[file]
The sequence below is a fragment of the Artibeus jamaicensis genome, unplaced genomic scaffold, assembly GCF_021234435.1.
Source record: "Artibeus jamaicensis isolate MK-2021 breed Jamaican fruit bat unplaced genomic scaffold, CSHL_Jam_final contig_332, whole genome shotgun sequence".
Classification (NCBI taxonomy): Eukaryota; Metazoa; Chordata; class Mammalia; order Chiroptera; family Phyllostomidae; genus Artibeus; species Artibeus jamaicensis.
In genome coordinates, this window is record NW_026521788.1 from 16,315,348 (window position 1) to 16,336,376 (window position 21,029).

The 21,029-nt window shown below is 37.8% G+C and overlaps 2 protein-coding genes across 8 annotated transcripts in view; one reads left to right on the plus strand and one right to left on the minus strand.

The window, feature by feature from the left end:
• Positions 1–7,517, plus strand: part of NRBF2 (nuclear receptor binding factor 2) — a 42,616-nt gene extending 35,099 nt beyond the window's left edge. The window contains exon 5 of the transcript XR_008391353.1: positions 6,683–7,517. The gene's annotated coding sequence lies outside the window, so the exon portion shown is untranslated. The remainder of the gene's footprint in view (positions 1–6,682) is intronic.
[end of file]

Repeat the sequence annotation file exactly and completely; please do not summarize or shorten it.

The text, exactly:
The sequence below is a fragment of the Artibeus jamaicensis genome, unplaced genomic scaffold, assembly GCF_021234435.1.
Source record: "Artibeus jamaicensis isolate MK-2021 breed Jamaican fruit bat unplaced genomic scaffold, CSHL_Jam_final contig_332, whole genome shotgun sequence".
Classification (NCBI taxonomy): Eukaryota; Metazoa; Chordata; class Mammalia; order Chiroptera; family Phyllostomidae; genus Artibeus; species Artibeus jamaicensis.
In genome coordinates, this window is record NW_026521788.1 from 16,315,348 (window position 1) to 16,336,376 (window position 21,029).

The 21,029-nt window shown below is 37.8% G+C and overlaps 2 protein-coding genes across 8 annotated transcripts in view; one reads left to right on the plus strand and one right to left on the minus strand.

The window, feature by feature from the left end:
• Positions 1–7,517, plus strand: part of NRBF2 (nuclear receptor binding factor 2) — a 42,616-nt gene extending 35,099 nt beyond the window's left edge. The window contains exon 5 of the transcript XR_008391353.1: positions 6,683–7,517. The gene's annotated coding sequence lies outside the window, so the exon portion shown is untranslated. The remainder of the gene's footprint in view (positions 1–6,682) is intronic.